Author Archives: Dr. C

Encouragement Empowers and Helps Me to Manage Loneliness

This holiday season plucked discordant strings of loneliness for me, which resonated off-key because of an overlap with exacerbating Parkinson’s symptoms. We tried the family video chat. Maybe we are too old-fashioned, but the experience left us feeling empty and even lonelier. Mrs. Dr. C had a slight advantage with…

Find the Joy, Even in the Worst of Times

I am seeking the joy in life. It’s difficult with medical setbacks or the off-period surges of pain and emotion. But joy is still available. I know it. I feel it. I’m showing up every day to find it, even during the worst of times. There are times when my…

Medical Setbacks Make Life Harder

I recently had an unusual attack of kidney stones, passing 20 medium to large crystals within 24 hours. I stopped taking the plant-based vitamin I was trying, thinking it was the culprit, and the stones stopped. But the healing process took a surprisingly long time. My usual routine was thrown…

The Possibilities That Arise From Adaptability

Celebrating the recent holiday here in the U.S. tested our ability to adapt. It has always been a time for the family to gather, but not this year. Our family members decided not to congregate in a physical space. Instead, we adapted, connected through video, spoke on the phone, and…

Spectrum Stage Theory Seeks a Better Understanding of Parkinson’s

When I was struggling with healthcare providers to arrive at the right diagnosis, I kept wondering, why is Parkinson’s so difficult to diagnose? I asked my favorite neurologist, Dr. Donald Higgins Jr., “Has anyone come up with a good theory explaining the large variability in how Parkinson’s presents?” He answered…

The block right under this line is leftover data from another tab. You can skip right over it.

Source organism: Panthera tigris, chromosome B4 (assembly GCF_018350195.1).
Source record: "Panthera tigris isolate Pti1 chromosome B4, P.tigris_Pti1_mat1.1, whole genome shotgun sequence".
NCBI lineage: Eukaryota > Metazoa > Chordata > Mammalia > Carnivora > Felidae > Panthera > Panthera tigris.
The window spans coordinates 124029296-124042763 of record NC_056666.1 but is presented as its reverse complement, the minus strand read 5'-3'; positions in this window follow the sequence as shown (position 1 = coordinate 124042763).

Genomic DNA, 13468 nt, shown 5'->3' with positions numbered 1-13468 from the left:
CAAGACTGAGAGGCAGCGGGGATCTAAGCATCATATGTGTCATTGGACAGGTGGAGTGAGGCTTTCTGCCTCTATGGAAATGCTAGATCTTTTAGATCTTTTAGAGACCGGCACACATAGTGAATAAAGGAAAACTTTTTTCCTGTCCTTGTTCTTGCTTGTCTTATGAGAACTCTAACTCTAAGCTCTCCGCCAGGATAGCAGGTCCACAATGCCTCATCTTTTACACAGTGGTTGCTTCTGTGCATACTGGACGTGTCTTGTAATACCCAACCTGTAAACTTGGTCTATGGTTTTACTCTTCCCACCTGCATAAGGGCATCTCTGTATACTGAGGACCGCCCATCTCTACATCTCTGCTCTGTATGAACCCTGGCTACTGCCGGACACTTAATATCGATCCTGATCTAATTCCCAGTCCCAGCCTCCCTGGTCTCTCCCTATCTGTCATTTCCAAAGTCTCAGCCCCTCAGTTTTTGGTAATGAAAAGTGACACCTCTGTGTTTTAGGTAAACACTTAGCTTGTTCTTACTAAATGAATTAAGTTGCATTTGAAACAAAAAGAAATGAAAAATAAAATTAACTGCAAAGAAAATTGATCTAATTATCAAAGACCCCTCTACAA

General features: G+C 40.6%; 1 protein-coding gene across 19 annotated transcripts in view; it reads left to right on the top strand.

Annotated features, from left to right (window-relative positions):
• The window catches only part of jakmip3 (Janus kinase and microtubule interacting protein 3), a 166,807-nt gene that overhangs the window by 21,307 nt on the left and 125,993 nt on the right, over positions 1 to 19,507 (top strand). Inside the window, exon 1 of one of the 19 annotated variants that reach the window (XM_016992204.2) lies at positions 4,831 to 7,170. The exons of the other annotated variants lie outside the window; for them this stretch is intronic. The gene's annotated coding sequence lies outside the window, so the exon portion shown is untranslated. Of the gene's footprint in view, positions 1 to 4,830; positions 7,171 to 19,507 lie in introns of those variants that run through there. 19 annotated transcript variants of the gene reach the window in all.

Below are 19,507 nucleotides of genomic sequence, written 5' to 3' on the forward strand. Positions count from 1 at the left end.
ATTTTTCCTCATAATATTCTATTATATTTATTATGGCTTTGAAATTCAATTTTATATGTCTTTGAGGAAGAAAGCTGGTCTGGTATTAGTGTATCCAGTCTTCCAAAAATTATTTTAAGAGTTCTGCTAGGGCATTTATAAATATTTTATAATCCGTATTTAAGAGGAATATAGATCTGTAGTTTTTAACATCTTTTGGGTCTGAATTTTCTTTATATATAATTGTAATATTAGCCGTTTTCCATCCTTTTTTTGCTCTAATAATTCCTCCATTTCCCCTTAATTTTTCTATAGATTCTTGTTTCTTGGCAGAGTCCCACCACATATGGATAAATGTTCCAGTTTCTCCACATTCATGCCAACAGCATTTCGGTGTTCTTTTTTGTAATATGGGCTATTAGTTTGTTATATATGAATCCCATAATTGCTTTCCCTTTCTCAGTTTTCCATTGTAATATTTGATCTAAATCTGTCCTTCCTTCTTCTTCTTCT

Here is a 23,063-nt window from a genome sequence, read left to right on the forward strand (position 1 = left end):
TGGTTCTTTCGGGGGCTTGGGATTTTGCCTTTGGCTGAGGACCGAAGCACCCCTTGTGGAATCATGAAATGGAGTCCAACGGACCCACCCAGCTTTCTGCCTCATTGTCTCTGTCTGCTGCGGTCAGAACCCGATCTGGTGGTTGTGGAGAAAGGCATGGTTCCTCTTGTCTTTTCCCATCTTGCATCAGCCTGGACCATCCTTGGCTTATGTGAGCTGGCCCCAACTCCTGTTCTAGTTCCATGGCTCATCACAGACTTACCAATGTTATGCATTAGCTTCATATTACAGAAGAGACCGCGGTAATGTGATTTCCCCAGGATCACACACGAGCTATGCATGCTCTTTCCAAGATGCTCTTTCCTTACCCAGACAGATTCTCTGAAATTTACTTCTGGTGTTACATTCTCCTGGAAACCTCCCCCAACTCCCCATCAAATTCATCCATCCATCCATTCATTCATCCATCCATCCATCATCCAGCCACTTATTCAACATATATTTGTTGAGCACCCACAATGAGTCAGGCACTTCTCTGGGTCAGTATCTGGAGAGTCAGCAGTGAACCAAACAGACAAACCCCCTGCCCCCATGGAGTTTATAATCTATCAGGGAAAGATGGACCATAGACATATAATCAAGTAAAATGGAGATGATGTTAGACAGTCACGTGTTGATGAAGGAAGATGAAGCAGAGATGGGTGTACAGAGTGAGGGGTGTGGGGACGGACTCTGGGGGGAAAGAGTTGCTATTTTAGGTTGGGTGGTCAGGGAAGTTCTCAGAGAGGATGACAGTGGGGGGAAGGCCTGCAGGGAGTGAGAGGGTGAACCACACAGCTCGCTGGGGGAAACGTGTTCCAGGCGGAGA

Atypical Non-tremor Parkinson’s Can Be Confused With PTSD

“You’re a veteran. All Vietnam vets have PTSD.” This simple statement misses the mark. Prior to my Parkinson’s diagnosis, I was not diagnosed with any of the symptoms attributable to post-traumatic stress disorder (PTSD). Despite having PTSD ruled out by psychologists twice, it still rears its ugly head. Yes, many…

One Brick at a Time: Another Productive Chat With Neo

The imaginary talking neocortex of my brain, whom I call Neo, looks up from reading my column, “Possibilities with Parkinson’s.” “Hey, Doc. I still don’t understand this conductor theory. How can I use it as a treatment for my Parkinson’s?” he asks, referring to a mental construct Dr. C…

It’s Time to Redefine Early Stage Parkinson’s

The symbiotic conductor/exercise training, which centers on a mental construct for shifting perspective that I’ve described in previous columns, helps me to live better with Parkinson’s. Putting it in place as an early intervention (unknowingly on my part) was a crucial piece of this successful outcome. If we…

Parkinson’s Disease Remission: Can the Conductor Help?

In previous columns, I have discussed using the conductor (in particular, the resting mind state) to suppress faulty input from the second dopamine center, thus reducing the effects of Parkinson’s symptoms. Is there any evidence to support this besides my ramblings? The first piece of evidence is my own…

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